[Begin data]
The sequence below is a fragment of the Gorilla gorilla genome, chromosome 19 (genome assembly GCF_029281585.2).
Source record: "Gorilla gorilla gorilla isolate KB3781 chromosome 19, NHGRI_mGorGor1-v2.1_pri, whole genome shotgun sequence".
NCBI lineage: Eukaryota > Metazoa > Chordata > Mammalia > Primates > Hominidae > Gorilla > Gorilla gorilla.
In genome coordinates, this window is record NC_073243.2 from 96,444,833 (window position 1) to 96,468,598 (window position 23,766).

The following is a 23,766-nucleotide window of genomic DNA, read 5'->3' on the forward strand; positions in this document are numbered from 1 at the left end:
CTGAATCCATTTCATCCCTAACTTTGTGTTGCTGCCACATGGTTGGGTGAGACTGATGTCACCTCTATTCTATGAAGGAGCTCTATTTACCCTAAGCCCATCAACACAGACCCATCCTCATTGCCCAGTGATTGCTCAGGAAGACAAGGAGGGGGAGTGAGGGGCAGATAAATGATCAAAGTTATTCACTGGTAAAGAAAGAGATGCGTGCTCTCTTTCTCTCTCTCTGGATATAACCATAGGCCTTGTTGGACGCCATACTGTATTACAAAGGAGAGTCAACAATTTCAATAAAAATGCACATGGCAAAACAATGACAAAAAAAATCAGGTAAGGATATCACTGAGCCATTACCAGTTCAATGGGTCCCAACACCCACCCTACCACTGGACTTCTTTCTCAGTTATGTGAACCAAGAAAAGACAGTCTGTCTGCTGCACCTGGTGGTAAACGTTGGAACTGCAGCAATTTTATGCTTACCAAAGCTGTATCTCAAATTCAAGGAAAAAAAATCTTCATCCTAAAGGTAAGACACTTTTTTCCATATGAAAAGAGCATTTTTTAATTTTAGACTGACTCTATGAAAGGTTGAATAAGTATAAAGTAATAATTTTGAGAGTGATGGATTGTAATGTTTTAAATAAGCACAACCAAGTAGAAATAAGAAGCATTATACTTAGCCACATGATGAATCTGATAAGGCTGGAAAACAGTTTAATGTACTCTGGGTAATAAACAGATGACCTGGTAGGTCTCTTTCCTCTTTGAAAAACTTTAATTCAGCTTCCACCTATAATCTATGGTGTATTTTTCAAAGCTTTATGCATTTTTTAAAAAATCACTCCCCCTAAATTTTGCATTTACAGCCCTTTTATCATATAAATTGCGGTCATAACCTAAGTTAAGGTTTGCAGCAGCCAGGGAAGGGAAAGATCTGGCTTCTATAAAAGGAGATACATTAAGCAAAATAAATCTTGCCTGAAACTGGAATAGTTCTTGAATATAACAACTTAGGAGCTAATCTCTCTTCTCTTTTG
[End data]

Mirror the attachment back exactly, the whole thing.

The sequence below is a fragment of the Gorilla gorilla genome, chromosome 19 (genome assembly GCF_029281585.2).
Source record: "Gorilla gorilla gorilla isolate KB3781 chromosome 19, NHGRI_mGorGor1-v2.1_pri, whole genome shotgun sequence".
NCBI lineage: Eukaryota > Metazoa > Chordata > Mammalia > Primates > Hominidae > Gorilla > Gorilla gorilla.
In genome coordinates, this window is record NC_073243.2 from 96,444,833 (window position 1) to 96,468,598 (window position 23,766).

The following is a 23,766-nucleotide window of genomic DNA, read 5'->3' on the forward strand; positions in this document are numbered from 1 at the left end:
CTGAATCCATTTCATCCCTAACTTTGTGTTGCTGCCACATGGTTGGGTGAGACTGATGTCACCTCTATTCTATGAAGGAGCTCTATTTACCCTAAGCCCATCAACACAGACCCATCCTCATTGCCCAGTGATTGCTCAGGAAGACAAGGAGGGGGAGTGAGGGGCAGATAAATGATCAAAGTTATTCACTGGTAAAGAAAGAGATGCGTGCTCTCTTTCTCTCTCTCTGGATATAACCATAGGCCTTGTTGGACGCCATACTGTATTACAAAGGAGAGTCAACAATTTCAATAAAAATGCACATGGCAAAACAATGACAAAAAAAATCAGGTAAGGATATCACTGAGCCATTACCAGTTCAATGGGTCCCAACACCCACCCTACCACTGGACTTCTTTCTCAGTTATGTGAACCAAGAAAAGACAGTCTGTCTGCTGCACCTGGTGGTAAACGTTGGAACTGCAGCAATTTTATGCTTACCAAAGCTGTATCTCAAATTCAAGGAAAAAAAATCTTCATCCTAAAGGTAAGACACTTTTTTCCATATGAAAAGAGCATTTTTTAATTTTAGACTGACTCTATGAAAGGTTGAATAAGTATAAAGTAATAATTTTGAGAGTGATGGATTGTAATGTTTTAAATAAGCACAACCAAGTAGAAATAAGAAGCATTATACTTAGCCACATGATGAATCTGATAAGGCTGGAAAACAGTTTAATGTACTCTGGGTAATAAACAGATGACCTGGTAGGTCTCTTTCCTCTTTGAAAAACTTTAATTCAGCTTCCACCTATAATCTATGGTGTATTTTTCAAAGCTTTATGCATTTTTTAAAAAATCACTCCCCCTAAATTTTGCATTTACAGCCCTTTTATCATATAAATTGCGGTCATAACCTAAGTTAAGGTTTGCAGCAGCCAGGGAAGGGAAAGATCTGGCTTCTATAAAAGGAGATACATTAAGCAAAATAAATCTTGCCTGAAACTGGAATAGTTCTTGAATATAACAACTTAGGAGCTAATCTCTCTTCTCTTTTG